Carlos de Borbón, rey de las Dos Sicilias de Giuseppe Bonito en el Museo del Prado

Continuing with the creations of chamber painters, see the canvas of Juan Carreño de Miranda St. Bernard BreastfeedingThis is a theme that this distinguished painter of the court of Charles II treated with subtle variations in a painting preserved in the Museum of the parish church of the Collegiate Church of Pastrana. This oil painting, fully baroque in style and execution, narrates the scene of the saint’s life in which the Virgin appeared to him to nourish him with her breast. A mystical triangle is established between Mary, the Child Jesus and the Saint. The richness of the chromatic nuances, the luminosity of the glory break and the tenderness of the plump cherubs are typical of the painter’s plastic work.

Miranda had important ecclesiastical clients, such as the cathedral of Toledo, in addition to being a court painter. Today it is represented in the world’s major museums, from the Hermitage to the Louvre and the Prado.

The Neapolitan Baroque still life school, highly appreciated in the antiquarian market, as well as among collectors and art historians, enjoyed a spectacular development, leaving behind the splendors of the 16th century and progressing within a fully Baroque style in which Gasparo Lopeztogether with Tommaso Realfonso and Nicola Casissa, occupied an unquestionable place.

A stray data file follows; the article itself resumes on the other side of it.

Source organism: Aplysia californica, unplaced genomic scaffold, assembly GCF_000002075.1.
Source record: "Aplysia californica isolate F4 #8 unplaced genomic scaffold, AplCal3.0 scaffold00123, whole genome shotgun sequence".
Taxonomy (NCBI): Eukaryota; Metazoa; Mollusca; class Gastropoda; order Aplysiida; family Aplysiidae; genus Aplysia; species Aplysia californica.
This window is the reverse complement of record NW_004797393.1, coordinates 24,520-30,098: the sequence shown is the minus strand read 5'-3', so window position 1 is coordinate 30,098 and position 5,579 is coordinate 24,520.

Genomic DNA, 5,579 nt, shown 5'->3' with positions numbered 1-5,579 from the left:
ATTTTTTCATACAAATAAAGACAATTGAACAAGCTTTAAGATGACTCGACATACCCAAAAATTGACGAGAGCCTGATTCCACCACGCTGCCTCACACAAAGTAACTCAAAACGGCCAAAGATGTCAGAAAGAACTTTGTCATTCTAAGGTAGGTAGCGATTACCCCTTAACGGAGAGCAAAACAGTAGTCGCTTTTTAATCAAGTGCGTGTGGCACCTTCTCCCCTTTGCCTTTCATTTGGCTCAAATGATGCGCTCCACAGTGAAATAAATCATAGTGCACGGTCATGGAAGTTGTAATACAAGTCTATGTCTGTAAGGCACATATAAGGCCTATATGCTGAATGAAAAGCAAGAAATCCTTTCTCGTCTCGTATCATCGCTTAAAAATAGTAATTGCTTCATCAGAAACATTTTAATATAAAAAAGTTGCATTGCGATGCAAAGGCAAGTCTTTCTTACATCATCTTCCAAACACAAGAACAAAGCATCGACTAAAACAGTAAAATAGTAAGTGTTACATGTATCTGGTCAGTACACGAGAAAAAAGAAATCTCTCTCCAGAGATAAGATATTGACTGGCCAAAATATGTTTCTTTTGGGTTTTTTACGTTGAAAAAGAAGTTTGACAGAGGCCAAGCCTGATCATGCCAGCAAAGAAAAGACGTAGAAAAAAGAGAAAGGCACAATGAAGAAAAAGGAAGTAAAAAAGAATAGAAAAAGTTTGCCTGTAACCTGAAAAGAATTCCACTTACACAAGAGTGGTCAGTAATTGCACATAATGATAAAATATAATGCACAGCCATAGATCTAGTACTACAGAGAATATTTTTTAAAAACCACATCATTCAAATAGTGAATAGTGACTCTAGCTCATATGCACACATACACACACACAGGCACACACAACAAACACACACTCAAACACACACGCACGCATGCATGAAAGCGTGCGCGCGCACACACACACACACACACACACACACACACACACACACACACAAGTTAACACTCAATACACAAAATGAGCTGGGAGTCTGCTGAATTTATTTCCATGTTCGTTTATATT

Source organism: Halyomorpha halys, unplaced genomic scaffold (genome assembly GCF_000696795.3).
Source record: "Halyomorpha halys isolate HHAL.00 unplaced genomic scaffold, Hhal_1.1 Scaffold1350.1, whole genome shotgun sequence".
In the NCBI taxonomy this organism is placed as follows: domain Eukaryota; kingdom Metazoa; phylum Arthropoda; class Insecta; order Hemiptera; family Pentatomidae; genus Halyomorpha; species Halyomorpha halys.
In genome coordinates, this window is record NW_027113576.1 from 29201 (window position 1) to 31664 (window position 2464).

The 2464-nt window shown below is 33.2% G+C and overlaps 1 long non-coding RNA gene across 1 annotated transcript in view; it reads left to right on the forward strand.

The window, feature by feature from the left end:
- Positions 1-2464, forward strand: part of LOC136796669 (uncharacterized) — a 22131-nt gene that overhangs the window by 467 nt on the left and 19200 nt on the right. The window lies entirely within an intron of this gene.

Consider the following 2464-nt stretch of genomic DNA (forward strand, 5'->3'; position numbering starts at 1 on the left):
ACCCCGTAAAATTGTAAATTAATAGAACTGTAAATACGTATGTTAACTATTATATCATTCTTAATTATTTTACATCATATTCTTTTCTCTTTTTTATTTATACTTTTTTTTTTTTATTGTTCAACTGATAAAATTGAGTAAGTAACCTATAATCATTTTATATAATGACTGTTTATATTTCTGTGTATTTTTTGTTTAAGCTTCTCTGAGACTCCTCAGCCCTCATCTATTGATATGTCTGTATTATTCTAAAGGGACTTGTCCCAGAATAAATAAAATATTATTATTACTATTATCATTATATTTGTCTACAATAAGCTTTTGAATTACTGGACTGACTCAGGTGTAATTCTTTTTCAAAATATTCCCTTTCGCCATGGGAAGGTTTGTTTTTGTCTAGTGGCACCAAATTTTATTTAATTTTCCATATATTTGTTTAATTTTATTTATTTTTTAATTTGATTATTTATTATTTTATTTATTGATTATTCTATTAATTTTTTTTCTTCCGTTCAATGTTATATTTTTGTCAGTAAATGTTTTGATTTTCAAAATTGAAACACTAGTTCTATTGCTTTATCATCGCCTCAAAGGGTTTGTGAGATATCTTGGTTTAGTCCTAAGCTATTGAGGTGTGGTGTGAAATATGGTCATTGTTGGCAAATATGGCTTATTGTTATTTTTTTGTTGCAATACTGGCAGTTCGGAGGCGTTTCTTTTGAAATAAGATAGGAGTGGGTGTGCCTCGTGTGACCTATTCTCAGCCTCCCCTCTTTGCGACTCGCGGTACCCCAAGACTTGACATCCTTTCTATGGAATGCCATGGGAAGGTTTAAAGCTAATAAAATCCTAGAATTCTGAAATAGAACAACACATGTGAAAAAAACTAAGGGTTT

Precisely, a pair of vases by Gasparo Lopez (nicknamed Gasparo Dei Fiori) is another of the pieces to be highlighted within Setdart’s current tenders. The exuberant bouquets contrast with the simple parapets and vases that hold them.

We now change time and place to admire an iconic painting by the nineteenth-century Danish artist Harald Jerichau, The Plain of Sardis, Asia Minor. In theme and composition, this cornerstone of Danish Romanticism follows the same model as Jerichau’s 1878 painting, The Plain at Sardes, now in the Statens Museum for Kunst in Denmark.

Harald resorted to this view on numerous occasions and popularized the scene, which has even become the cover of Birgitte Fink’s biography of the artist.

In both versions, the sublime landscape transcends the orientalist genre painting, taking us into a subjugating atmosphere. The presence of the columns provides a documentary, almost Vedouist element, but the chromatic warmth takes us into a panoramic view of a quasi-mystical mood, projecting a lyrical vision of Turkey.

The Plain at Sardes de Harald Jerichau en

As the last piece of our tour through the great works of our high period gallery, all of them coming from a private collection that was forged in slow fire during decades of contrasted research and careful selection, let’s mention a singular pastel with an allegorical theme. Allegory of lustof French school and rococo period, for which the painter was inspired by the still lifes of Johann Rudolph Feyerabend. Symbolism, trompe l’oeil and virtuosity are combined in this enigmatic still life.

Bodegones de Johann Rudolph Feyerabend

External references to Roman urns

Prado Museum